Why Morgan Stanley is Prioritizing Employee Mental Health

Jun 2, 2020

By The Lyra Team

In his three decades as a human resources leader at Morgan Stanley, Jeff Brodsky has helped  see employees through the gamut of personal and professional highs and lows–including 9/11 and the 2008 financial crisis. These experiences have helped equip him to navigate the coronavirus pandemic as the company’s chief human resources officer.

As most of the company’s 60,000 employees worldwide work remotely during this crisis, a key focus for Brodsky has been supporting their mental health. Part of that support will come in the form of access to mental health care through Lyra. Recently, we sat down with Brodsky to learn more about what the company is doing to prioritize workforce mental health both now and in the pandemic’s aftermath, and what advice he would offer to other HR leaders during these tumultuous times.

As an HR leader for a large, multinational company like Morgan Stanley, what do you view as your core responsibilities and your mission?

The way I’d define my role prior to COVID-19 and today might be two very different things. As I think most people know, at Morgan Stanley, we don’t make widgets, we have intellectual capital. So in leading the HR function, we do everything from retaining, hiring, motivating, developing, and making sure our employees are well taken care of, and that we’re delivering world-class employees to our clients.

Why did Morgan Stanley decide to make mental health a priority for your employees?

Working in the financial industry for over three decades, I can’t help but notice the stress that work places on people, and the resulting impact it has on their mental health. And generationally, we see the world changing. I think this is finally a time when people are comfortable accepting that mental health isn’t different from diabetes or cardiovascular disease.

Mental health conditions prevent people from living normal, healthy lives, and the more we talk about it and make it easy for people to access care versus treating it as taboo, the more we’re going to help people. I think there’s much more acceptance and recognition today that employees are more productive, less absent, and more in the moment when they’re not battling all the different issues they could be struggling with from a mental health perspective.

Another reason it’s so important is that companies today want to differentiate themselves. For me, that’s all about employee wellness, and the way you start to get at employee wellness is by focusing on mental health.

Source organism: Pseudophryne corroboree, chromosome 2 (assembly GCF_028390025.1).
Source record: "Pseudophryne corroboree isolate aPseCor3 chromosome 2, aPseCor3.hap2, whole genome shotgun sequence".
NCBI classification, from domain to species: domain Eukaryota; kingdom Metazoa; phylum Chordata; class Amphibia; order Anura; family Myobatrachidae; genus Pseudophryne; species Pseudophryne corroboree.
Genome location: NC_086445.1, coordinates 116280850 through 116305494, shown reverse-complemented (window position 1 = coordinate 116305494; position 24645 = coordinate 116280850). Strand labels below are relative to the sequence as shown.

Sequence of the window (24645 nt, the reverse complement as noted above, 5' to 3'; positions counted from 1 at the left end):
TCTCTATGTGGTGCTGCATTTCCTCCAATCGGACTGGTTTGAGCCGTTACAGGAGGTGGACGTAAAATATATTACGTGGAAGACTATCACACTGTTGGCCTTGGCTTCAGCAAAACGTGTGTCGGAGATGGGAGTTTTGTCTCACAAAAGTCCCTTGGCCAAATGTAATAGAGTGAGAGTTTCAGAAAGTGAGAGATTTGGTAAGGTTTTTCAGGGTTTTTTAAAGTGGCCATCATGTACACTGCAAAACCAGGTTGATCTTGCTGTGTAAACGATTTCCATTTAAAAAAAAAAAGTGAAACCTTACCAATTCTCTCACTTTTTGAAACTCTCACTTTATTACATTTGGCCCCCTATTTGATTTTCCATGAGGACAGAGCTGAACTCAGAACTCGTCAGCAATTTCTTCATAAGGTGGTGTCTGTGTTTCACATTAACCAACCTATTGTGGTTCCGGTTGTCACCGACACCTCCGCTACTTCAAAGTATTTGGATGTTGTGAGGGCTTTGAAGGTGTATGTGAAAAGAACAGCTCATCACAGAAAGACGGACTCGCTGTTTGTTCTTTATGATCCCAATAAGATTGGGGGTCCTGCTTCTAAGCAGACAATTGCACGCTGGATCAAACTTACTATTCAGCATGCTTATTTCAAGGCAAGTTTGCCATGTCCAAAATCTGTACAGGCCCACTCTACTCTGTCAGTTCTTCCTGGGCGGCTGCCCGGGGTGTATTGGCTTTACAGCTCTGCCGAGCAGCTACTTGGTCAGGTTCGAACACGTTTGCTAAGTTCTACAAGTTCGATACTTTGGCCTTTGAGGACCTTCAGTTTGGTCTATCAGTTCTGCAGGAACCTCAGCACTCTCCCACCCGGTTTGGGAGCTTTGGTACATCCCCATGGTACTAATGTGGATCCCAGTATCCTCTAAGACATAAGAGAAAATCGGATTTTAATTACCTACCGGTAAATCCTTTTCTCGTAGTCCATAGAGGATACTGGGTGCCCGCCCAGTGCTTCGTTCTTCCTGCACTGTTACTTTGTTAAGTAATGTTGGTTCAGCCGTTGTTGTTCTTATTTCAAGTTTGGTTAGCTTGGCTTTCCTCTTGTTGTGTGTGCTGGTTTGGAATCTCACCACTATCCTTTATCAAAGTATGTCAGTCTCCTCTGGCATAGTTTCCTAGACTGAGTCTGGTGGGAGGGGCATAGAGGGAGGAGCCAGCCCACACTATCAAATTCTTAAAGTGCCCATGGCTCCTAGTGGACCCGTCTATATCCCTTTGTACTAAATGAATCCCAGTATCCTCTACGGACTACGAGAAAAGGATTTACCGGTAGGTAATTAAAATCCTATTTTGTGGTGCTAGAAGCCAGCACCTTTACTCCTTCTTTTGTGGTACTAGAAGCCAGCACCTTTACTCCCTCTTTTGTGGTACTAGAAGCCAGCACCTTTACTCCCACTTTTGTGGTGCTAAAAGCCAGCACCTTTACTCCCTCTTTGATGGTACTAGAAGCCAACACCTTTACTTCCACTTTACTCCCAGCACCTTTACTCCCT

As you’ve been thinking about employee mental health at Morgan Stanley, what are some things you felt were broken that you wanted to try to fix?

If you take a fiduciary responsibility, which I do, you quickly realize that only changing your medical plans isn’t going to necessarily save money. It’s really about understanding how you spend your money and how you create an environment of overall employee wellness. I want people to use our health care benefits to help defer medical costs, and our wellness benefits to help prevent or cure their health care issues. To me, mental health sits in between [health care and employee wellness]. There’s so much around mental health care that is unmonitored, is not evidence-based, doesn’t have an end date, isn’t technology-enabled, and it’s limited by state lines. We wanted to find something in the U.S. to differentiate us from other companies.

We’d been talking about partnering with Lyra ahead of COVID-19, but COVID gave us an opportunity to really expedite the onboarding. We’re really excited to roll it out, because we don’t believe traditional EAPs are staffed in a way to work with this crisis. Being able to offer people access to high-quality mental health providers with Lyra in a timely and virtual way is going to be fantastic.

If someone wants to champion mental health care at their organization, how can they make that case to senior executives?

I really believe the economic case to provide more mental health care can be made with data and metrics. It would be disingenuous not to say that we spend a lot of money on mental health care, on rehab, and on drugs that would be unnecessary if someone felt more capable mentally. If someone deals with a mental health issue early, it’s much less expensive than dealing with it later when it may create other consequences for the body or mind. It’s also about turnover, absenteeism, and productivity. Some of those metrics are really hard to define, but if you put enough of them together, it’s a no-brainer.

Mental health affects sleep, it affects your mindset, it affects the way people interact and behave. I’m seeing the mental fatigue from so many people right now, and if we don’t help them get through that, it’s going to cost us in terms of opportunity costs and in business opportunities, and we’ll lose good people. When you put all that math together and take the time to look at it, these are some of the easiest decisions organizations can make.